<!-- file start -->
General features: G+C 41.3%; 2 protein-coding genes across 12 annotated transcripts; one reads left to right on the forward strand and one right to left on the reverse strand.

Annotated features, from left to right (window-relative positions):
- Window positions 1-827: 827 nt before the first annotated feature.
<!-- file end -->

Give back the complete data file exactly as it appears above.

General features: G+C 41.3%; 2 protein-coding genes across 12 annotated transcripts; one reads left to right on the forward strand and one right to left on the reverse strand.

Annotated features, from left to right (window-relative positions):
- Window positions 1-827: 827 nt before the first annotated feature.